Instructional designers (IDs) have a crucial role in education as they are responsible for creating learning curricula that is engaging and rooted in well-founded literature of how we learn best and what affects learning. In order to be an effective ID, one needs to take into account all the variables that can be conducive to better learning as well as the ones that have a negative impact. This includes understanding the many learning theories, students’ different learning styles and the idea of multiple intelligences, cutting-edge technology in the field of education, and other influential factors such as motivation. 

Learning theories lay a strong foundation for IDs to plan instruction that is compelling and engaging for students. Behaviorism explains learning through an interaction of stimulus-response that, when associated with reinforcers and punishers, can increase or decrease the frequency of a behavior. IDs can use Behaviorism to determine the desired outcome, or the terminal behavior, and then write learning objectives with measurable results (Laureate Education, Inc., n.d.). They can also implement appropriate use of feedback, incentives, rewards or punishers, and even behavior modification plans (Standridge, 2010) to keep students engaged throughout the courses they design. Cognitivism focuses on the study of mental processes through scientific method and abstractions from behavior (Atkisson, 2010). It observes how we perceive, organize, store, connect, retrieve information, as well as how we can consciously apply this knowledge, a skill known as metacognition, in order to learn concepts, problem-solve, and transfer knowledge (Ormrod et al., 2009). Cognitivist taxonomies, such as Bloom’s Taxonomy (a hierarchical classification of varied levels of thinking) can help IDs plan activities that guides students in the development of higher-order thinking skills. Constructivism claims that learning is constructed by the individual while they process information received through the senses and make their own meanings. Based on constructivist views, IDs can plan activities that maintain learners active engagement with the material through hands-on assignments and experiences that will help them in the construction of knowledge. Social learning theories show evidence that social interactions and cultures are key influencers in learning. With this in mind, incorporating activities that lean on social interactions between teacher, students, and an online community of learners in the instructional design is absolutely vital. Finally, Connectivism, although not widely accepted as a learning theory, provides a framework to understand the role of technology in learning in today’s digital era. As learning occurs by connecting nodes in the many networks a person acquires throughout his or her life, which could be internal (in the mind) or external (on computers and other sources of knowledge), IDs can incorporate technology that helps students to internalize concepts in a more effective and fun way, through videos, games, interactive social networks, a variety of online learning platforms, and to investigate and self-direct their learning experience as they find information, make links across domains, and create new knowledge that can be applied to real-life scenarios.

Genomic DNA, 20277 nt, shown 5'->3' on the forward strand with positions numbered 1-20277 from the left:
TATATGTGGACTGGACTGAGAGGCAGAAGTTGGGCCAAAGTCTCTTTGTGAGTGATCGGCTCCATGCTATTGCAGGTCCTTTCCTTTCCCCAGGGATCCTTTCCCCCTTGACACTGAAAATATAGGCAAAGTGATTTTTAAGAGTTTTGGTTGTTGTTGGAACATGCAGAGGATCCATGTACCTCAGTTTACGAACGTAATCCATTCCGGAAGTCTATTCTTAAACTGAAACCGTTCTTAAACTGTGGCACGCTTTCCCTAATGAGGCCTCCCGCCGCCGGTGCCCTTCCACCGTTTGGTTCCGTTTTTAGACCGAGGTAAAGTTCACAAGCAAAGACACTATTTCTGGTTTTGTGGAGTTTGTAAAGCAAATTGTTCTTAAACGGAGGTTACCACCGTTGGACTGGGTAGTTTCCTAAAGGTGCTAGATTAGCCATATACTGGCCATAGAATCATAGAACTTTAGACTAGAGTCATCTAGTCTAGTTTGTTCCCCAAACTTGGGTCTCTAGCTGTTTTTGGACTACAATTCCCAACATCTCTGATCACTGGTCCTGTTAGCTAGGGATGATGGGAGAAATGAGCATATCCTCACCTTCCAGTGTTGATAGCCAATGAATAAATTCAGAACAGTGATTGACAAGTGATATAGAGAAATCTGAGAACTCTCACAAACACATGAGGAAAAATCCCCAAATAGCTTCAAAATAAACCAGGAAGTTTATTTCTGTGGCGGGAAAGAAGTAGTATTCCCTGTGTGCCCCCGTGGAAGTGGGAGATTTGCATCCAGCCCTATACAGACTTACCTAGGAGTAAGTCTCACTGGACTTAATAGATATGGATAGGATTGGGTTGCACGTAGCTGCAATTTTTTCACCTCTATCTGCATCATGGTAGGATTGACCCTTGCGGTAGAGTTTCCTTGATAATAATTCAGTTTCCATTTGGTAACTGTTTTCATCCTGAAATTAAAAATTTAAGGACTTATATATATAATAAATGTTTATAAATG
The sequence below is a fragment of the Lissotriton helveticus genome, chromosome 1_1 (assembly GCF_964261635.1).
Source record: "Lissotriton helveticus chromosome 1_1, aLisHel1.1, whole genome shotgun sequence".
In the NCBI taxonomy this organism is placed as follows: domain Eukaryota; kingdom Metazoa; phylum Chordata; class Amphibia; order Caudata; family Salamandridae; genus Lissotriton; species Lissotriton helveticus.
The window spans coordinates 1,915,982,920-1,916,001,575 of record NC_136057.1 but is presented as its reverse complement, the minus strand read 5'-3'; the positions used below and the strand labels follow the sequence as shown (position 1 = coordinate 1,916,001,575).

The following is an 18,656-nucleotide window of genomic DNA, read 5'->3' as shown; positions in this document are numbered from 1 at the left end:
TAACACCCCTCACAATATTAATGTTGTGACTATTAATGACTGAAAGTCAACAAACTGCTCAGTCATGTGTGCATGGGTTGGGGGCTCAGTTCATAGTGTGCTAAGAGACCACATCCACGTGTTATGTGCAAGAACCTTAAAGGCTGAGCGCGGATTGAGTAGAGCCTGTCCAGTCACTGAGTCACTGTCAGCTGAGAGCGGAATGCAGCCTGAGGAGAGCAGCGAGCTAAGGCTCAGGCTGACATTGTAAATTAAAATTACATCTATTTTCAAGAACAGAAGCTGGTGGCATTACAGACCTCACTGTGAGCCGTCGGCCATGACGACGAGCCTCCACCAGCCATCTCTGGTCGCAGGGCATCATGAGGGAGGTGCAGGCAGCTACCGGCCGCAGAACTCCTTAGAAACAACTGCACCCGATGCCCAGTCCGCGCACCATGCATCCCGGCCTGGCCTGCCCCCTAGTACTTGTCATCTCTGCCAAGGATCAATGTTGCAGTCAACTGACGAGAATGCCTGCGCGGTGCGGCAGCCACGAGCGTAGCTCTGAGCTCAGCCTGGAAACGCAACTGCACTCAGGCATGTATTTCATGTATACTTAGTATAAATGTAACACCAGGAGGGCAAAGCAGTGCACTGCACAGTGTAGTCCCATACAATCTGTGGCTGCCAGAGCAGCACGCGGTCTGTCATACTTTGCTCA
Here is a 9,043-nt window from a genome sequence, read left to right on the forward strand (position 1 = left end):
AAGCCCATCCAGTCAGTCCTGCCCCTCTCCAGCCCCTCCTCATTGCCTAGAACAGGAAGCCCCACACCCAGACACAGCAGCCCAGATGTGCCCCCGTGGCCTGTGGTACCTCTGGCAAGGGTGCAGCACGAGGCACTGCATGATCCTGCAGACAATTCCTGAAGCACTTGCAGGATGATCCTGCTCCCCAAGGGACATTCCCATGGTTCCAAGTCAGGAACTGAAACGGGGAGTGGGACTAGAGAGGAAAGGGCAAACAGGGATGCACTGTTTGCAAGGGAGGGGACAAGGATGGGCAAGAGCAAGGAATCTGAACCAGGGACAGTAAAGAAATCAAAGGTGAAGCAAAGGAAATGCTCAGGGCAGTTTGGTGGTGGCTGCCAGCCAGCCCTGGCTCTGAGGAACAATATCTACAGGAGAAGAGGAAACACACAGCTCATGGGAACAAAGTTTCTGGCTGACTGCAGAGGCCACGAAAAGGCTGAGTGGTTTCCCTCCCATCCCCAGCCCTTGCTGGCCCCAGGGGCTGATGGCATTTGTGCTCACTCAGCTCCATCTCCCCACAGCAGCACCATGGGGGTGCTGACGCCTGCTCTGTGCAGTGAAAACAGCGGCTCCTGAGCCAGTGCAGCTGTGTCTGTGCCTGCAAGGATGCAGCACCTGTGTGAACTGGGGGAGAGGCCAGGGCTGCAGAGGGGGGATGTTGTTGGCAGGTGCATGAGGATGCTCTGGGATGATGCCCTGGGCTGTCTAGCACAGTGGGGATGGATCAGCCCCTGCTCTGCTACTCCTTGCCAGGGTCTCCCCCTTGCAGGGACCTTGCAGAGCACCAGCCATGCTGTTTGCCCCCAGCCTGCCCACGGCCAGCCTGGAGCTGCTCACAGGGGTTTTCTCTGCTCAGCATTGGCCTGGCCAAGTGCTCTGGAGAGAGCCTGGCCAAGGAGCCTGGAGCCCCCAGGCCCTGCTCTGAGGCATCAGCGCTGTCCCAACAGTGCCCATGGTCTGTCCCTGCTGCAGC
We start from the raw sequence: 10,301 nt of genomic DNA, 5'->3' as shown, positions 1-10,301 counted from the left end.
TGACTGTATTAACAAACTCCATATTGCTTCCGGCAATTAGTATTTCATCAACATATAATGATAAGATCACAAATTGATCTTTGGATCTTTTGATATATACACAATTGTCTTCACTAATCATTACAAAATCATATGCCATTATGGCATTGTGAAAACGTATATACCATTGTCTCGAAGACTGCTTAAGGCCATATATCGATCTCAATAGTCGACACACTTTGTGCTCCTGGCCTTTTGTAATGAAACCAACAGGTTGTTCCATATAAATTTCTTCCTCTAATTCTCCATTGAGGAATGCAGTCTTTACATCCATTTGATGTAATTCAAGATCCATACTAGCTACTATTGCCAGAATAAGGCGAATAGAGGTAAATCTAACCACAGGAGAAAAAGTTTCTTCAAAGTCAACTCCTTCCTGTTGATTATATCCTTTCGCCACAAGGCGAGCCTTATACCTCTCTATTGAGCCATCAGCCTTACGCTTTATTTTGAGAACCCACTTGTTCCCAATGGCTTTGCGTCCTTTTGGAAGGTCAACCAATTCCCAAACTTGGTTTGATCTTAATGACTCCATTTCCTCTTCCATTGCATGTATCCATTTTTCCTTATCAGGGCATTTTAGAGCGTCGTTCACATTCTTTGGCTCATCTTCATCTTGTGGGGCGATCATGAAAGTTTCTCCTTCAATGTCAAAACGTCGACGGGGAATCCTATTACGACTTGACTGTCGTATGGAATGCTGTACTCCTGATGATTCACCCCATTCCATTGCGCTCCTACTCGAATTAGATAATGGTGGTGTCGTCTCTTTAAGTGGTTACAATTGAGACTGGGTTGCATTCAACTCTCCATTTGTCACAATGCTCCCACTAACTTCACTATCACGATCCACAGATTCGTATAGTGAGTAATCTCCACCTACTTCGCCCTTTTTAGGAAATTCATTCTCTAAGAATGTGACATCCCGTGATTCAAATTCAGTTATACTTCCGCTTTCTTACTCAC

Another important aspect of learning is the concept of learning styles and multiple intelligences, which has been widely promoted within the field of education. While there is an acknowledgment that people do have individual strengths and weaknesses as well as personal preferences on how they believe they learn best or their preferred instruction mode (auditory, visual, kinesthetic, etc.),  in-depth investigations of current research does not provide substantial evidence that “learning will be ineffective, or at least less efficient than it could be, if learners receive instruction that does not take account of their learning style” (Pashler et al., 2009). Instructional designers should select the techniques that are most appropriate to the subject at hand rather than individual’s learning styles. They should also give students multiple ways to access information, avoiding a one-size-fits-all method of teaching, incorporate the arts rather than focus only on activities that regard linguistic and logical intelligences, and provide opportunities for students to develop their full potential in as many domains as possible (Terada, 2008). Yet, they should recognize the existence of a multiplicity of intelligences and learning styles and present the material in a way that integrates as many of the senses as possible. When writing about common misconceptions that consider learning styles and multiple intelligences to be the same, Gardner suggests that educators should  (1) individualize teaching whenever feasible; and (2) pluralize teaching by presenting materials in a variety of ways as to reach as many students as possible (Gardner, 2013). IDs should avoid labeling students based on their learning style or intelligence profile as this can discourage students from developing other ways of thinking and strategies for learning.